“This is the first time that our troops have been mobilised to such an extent on our own soil..The threats remain and we have to protect ourselves from them. It is an internal operation that will mobilise almost as many men as we have in our overseas operations.”-French Defence Minister, Jean-Yves Le Drian
The Paris attacks were not primarily on freedom of speech or 'our values'. They are an act of criminal terror designed to get the state in France to overreact and erode the very freedoms Al Qaida and Islamist fanatics believe are 'fake' and a 'sham' because Muslims are 'oppressed' by that state.
The massacre of journalists and police officers could only be considered a serious threat to an old democracy such as France's if the French state and French institutions were determined to treat it as such, as a civilizational threat as opposed to a mere criminal terror attack.
Evidently, at one level murdering satirical cartoonists portraying images of Muhammad and ridiculing Islam could be interpreted as an attempt to intimidate those jeering at jihadists. But, of course, the protest reaction against that on the streets of Paris appears to prove it did not work.
The problem is that rallies with protesters holding aloft giant pencils proclaiming "We Are Not Afraid' might come across as protesting a bit too much. If French society was indeed not afraid, then it would simply carry on as before the attacks without much need to prove that it could.
The Paris attacks have caused so much confused reaction it is necessary outline the thinking behind the Al Qaida and ISIS franchised terror group strategy in operation. One point of the attacks is to 'punish' what is regarded as an evil country for its war against 'the Muslim World'.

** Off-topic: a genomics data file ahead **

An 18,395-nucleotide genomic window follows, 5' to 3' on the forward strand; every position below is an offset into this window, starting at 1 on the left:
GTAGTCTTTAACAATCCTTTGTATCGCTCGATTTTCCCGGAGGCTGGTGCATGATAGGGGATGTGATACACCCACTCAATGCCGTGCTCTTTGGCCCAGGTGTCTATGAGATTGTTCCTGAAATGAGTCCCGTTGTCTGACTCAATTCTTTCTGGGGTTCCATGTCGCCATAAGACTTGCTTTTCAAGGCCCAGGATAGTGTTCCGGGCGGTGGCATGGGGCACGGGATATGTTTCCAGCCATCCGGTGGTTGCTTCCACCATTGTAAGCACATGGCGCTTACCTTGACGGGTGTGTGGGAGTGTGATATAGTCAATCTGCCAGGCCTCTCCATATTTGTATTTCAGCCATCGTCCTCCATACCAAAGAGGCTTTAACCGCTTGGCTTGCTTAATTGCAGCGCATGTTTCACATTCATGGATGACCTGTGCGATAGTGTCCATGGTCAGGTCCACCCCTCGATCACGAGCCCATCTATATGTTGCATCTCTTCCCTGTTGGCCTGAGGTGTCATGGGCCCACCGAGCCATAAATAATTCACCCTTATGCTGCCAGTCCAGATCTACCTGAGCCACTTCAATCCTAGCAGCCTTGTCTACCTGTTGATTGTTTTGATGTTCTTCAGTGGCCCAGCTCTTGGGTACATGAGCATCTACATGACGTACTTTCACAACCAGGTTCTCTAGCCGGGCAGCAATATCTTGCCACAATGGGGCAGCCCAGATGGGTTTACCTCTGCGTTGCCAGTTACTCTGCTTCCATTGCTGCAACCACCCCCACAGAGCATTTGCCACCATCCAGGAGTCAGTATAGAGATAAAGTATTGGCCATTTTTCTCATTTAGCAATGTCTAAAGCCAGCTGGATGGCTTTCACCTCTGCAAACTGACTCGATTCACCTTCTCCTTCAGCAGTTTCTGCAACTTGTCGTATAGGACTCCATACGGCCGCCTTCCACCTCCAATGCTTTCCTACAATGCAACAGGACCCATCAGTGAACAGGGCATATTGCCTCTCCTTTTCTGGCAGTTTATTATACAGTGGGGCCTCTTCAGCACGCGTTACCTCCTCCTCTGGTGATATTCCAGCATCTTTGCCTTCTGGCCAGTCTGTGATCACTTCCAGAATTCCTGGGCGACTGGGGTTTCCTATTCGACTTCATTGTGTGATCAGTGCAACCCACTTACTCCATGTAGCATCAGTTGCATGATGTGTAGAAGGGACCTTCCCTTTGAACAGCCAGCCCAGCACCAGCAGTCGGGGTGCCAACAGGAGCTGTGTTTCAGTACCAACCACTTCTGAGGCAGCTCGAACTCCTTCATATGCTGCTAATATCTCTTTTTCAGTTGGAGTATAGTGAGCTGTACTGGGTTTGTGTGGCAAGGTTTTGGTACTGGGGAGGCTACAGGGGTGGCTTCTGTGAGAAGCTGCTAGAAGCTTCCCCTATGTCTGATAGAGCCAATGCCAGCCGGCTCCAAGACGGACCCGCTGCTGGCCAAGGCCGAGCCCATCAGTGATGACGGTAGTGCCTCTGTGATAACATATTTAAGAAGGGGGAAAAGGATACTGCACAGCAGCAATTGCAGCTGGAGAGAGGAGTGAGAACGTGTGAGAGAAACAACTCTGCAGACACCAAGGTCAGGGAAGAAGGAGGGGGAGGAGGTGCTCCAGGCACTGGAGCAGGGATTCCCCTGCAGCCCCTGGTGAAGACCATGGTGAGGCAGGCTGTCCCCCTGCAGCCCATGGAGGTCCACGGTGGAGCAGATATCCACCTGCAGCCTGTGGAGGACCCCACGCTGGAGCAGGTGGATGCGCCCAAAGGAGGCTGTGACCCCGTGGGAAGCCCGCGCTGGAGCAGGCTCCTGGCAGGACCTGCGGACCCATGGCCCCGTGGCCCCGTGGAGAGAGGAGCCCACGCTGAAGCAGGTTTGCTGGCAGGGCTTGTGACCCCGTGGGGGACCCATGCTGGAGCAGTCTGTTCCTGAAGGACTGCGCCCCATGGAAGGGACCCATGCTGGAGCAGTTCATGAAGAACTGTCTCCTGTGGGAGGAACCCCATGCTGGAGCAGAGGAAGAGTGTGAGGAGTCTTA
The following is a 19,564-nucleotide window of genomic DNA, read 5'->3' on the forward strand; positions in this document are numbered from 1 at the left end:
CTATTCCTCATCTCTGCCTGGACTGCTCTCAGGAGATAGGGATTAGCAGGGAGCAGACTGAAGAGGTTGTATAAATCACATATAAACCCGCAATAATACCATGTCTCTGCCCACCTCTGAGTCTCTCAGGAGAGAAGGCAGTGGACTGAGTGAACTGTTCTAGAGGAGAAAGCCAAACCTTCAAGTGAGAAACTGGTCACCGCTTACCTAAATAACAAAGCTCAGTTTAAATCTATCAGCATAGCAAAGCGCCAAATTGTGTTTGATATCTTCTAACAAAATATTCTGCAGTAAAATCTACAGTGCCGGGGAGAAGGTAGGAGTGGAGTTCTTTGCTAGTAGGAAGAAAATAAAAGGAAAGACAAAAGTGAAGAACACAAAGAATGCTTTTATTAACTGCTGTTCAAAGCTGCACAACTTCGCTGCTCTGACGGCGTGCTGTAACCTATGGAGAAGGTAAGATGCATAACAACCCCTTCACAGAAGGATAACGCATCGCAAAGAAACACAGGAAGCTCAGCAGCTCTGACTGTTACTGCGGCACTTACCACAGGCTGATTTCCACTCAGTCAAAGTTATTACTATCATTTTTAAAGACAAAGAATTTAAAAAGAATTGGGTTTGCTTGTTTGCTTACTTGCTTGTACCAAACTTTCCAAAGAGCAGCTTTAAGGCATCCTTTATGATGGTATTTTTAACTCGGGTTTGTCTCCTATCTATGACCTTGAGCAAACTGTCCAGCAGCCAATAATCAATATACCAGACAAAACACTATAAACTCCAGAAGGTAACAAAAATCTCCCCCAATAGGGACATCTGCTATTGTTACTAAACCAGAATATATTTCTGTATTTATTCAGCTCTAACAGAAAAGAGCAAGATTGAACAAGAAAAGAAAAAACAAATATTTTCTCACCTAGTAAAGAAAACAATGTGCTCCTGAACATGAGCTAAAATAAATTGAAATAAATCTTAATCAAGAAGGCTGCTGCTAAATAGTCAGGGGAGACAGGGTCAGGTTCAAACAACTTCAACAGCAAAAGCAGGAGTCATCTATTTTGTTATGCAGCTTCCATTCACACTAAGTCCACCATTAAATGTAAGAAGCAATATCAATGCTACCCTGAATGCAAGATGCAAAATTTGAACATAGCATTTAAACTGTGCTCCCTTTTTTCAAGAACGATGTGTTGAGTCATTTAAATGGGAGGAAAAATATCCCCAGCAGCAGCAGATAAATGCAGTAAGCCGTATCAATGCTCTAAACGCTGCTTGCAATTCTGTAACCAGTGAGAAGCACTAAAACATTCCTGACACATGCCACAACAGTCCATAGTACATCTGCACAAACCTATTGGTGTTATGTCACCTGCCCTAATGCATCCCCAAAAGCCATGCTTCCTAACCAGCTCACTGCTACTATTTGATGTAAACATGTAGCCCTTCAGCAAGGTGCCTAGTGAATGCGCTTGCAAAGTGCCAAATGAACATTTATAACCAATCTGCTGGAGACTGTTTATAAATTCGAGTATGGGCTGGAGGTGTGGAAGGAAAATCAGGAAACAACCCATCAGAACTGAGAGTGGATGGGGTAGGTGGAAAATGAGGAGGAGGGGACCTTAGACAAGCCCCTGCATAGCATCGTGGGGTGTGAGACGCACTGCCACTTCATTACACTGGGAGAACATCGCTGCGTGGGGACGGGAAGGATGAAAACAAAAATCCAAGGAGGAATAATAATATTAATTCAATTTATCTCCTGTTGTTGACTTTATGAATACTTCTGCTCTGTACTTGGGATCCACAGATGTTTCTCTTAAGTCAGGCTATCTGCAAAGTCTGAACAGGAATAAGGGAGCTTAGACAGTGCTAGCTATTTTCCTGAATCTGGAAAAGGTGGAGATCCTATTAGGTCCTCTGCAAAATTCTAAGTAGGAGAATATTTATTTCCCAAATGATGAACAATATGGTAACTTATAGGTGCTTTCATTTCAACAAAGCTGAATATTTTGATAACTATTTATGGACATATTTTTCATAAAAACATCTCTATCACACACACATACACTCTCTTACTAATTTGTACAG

Amedy Coulibaly,who attacked the kosher market, in his ISIS branded film "Soldier of the Caliphate" said 'What we are doing is completely legitimate, given what they are doing. You cannot attack and not expect retribution so you are playing the victim as if you don't understand what's happening.'
The entire thrust of that propaganda is one in which the terrorist is in some way being 'made' to do it out of an outraged sense of injustice at what France is doing in its foreign policy. The idea is to provoke the French government into declaring it is 'at war' with ISIS and Al Qaida.
That strategy has worked because President Hollande used the terror attacks immediately to co-opt support for France's ongoing struggles claimed France was 'at war' with Al Qaida in Mali and Somalia. This is precisely what Al Qaida wants because it leads to increased recruits and funding.